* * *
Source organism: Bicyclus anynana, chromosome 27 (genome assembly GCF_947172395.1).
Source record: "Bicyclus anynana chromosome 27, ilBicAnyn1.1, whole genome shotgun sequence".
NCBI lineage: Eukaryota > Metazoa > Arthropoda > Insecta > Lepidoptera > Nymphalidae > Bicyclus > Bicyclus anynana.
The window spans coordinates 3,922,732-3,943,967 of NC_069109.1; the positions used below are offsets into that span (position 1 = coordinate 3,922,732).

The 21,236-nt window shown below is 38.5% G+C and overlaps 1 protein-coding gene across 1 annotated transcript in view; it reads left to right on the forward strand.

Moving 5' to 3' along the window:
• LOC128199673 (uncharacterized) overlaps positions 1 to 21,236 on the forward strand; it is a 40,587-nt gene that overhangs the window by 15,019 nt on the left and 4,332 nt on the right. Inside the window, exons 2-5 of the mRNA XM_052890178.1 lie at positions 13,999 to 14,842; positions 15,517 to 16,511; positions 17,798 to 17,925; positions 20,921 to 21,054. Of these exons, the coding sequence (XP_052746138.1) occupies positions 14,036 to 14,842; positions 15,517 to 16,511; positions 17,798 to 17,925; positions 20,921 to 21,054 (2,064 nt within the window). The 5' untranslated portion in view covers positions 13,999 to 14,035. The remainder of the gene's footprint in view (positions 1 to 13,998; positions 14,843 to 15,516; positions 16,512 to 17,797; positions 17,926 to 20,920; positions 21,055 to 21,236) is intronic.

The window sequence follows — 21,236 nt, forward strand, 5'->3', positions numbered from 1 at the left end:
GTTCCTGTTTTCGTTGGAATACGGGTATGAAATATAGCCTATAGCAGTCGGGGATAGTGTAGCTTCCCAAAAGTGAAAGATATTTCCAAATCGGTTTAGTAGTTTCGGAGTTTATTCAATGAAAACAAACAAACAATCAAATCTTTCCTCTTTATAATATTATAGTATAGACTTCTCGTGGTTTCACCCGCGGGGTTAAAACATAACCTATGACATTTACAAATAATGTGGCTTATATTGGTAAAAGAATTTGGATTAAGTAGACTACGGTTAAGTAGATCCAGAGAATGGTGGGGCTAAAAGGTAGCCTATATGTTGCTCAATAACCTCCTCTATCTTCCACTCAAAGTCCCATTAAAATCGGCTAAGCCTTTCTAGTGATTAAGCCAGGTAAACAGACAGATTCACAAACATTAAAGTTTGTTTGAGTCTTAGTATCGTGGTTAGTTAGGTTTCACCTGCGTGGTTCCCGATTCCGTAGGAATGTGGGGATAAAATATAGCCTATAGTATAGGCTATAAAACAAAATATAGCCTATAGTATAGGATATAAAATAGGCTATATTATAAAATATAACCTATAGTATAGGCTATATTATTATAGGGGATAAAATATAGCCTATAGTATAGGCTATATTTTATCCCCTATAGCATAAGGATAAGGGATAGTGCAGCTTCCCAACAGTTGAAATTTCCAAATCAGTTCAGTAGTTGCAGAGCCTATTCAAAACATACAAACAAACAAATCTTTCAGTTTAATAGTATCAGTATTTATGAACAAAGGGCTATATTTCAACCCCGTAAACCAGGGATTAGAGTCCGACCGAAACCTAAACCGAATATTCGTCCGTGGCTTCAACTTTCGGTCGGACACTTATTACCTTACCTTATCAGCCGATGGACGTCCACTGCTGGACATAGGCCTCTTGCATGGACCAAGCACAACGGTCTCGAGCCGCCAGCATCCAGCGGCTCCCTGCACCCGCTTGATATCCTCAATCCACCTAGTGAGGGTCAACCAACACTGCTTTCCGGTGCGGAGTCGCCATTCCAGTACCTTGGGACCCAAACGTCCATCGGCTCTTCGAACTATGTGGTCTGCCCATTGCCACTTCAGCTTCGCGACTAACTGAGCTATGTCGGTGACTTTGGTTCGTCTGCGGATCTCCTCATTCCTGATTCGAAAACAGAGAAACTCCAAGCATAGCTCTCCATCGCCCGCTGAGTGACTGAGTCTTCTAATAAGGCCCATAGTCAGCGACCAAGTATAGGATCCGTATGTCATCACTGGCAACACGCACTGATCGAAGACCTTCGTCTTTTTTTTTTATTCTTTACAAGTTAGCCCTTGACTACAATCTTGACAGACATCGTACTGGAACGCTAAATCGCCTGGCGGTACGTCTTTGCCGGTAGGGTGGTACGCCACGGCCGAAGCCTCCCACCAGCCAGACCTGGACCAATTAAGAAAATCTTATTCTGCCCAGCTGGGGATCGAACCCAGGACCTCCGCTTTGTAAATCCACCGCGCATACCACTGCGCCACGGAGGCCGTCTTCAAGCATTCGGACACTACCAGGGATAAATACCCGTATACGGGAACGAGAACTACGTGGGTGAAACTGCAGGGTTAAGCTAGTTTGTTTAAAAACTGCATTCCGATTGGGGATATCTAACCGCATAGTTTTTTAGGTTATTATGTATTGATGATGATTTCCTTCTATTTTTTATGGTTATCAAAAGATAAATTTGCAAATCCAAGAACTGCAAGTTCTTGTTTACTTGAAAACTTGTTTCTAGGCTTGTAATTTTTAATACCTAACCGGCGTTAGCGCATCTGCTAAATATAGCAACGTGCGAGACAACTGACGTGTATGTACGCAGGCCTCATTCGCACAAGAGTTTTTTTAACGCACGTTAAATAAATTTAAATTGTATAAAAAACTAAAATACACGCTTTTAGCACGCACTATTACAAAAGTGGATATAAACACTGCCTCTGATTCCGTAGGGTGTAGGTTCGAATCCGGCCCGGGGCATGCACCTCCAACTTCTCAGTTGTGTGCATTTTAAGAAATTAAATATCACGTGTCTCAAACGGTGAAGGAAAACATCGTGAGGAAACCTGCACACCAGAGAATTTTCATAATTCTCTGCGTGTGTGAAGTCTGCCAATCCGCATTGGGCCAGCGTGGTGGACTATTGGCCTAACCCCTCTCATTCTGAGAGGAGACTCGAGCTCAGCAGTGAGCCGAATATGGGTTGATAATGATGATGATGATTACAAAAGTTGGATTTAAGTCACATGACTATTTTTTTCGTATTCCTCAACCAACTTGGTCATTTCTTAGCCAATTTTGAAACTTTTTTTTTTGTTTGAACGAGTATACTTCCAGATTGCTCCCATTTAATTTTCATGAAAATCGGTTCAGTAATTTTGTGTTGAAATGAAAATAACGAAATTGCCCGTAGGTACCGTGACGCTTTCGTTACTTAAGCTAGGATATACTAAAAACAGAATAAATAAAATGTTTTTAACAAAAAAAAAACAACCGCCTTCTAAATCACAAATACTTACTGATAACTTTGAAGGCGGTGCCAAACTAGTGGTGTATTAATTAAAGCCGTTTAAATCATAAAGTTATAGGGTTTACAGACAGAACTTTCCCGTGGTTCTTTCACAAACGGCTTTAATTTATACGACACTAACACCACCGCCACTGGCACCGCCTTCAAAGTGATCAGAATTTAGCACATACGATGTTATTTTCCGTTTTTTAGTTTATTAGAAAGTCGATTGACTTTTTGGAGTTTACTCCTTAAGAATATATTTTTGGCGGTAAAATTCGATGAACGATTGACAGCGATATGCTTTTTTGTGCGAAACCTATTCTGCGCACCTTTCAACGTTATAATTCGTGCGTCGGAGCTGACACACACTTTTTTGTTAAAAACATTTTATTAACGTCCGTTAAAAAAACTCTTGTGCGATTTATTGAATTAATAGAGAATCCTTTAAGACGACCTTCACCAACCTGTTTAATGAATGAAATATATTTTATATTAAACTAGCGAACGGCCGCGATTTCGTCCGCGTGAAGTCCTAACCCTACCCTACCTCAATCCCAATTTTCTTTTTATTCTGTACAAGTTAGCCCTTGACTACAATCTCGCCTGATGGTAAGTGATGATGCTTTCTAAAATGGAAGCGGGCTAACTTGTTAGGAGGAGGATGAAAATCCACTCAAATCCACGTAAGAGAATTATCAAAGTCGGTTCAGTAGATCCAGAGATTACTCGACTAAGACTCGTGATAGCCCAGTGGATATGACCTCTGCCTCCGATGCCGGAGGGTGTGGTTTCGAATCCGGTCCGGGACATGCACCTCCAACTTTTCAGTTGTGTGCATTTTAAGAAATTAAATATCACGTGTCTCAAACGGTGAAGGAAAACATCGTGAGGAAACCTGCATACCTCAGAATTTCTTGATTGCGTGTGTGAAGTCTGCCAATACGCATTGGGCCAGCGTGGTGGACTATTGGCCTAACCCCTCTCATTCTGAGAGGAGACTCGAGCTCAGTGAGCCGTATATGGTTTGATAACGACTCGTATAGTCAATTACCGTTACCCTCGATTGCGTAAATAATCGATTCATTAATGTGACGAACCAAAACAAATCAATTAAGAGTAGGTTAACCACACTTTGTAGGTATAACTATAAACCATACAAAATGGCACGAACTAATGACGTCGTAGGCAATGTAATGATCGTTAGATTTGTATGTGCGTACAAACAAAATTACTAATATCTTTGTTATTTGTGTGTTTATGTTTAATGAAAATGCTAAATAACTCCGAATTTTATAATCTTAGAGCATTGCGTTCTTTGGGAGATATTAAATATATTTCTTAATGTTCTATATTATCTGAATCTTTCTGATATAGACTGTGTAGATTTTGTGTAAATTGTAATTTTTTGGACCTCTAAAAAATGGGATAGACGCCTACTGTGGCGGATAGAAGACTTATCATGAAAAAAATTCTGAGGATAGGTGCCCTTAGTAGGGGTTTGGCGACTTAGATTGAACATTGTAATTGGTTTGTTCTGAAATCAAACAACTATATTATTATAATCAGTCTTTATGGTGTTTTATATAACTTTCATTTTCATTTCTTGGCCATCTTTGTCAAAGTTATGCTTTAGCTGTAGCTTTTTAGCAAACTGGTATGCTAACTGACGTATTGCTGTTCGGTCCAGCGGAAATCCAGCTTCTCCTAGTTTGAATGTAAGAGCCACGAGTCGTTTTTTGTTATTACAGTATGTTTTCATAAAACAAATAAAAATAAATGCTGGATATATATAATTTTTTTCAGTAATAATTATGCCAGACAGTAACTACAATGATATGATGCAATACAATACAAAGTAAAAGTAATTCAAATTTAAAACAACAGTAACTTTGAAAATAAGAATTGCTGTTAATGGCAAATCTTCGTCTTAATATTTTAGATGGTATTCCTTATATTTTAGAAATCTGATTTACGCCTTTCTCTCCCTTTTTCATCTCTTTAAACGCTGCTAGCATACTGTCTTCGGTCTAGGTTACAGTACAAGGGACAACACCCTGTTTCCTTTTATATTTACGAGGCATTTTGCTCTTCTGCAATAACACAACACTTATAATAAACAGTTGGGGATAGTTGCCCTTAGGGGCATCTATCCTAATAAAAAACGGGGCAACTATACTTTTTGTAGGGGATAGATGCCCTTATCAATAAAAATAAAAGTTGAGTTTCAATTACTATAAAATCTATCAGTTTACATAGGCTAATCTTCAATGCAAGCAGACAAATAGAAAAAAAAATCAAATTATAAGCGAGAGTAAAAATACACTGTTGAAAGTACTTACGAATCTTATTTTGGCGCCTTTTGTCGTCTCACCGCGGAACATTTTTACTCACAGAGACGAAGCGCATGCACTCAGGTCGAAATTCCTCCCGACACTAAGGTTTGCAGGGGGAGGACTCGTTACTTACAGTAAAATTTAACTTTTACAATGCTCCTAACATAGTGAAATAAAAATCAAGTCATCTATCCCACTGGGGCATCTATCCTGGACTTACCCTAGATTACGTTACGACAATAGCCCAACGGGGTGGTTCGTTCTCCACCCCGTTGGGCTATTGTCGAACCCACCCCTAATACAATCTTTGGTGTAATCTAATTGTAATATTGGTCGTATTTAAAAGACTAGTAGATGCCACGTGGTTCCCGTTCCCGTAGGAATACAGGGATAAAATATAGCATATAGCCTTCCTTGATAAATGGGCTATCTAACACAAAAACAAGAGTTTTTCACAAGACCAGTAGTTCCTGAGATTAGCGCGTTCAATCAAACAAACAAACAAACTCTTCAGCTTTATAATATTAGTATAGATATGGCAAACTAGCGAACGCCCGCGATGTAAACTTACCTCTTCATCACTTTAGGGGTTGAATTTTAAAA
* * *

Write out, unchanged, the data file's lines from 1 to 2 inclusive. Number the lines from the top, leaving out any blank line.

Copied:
Source organism: Bicyclus anynana, chromosome 27 (genome assembly GCF_947172395.1).
Source record: "Bicyclus anynana chromosome 27, ilBicAnyn1.1, whole genome shotgun sequence".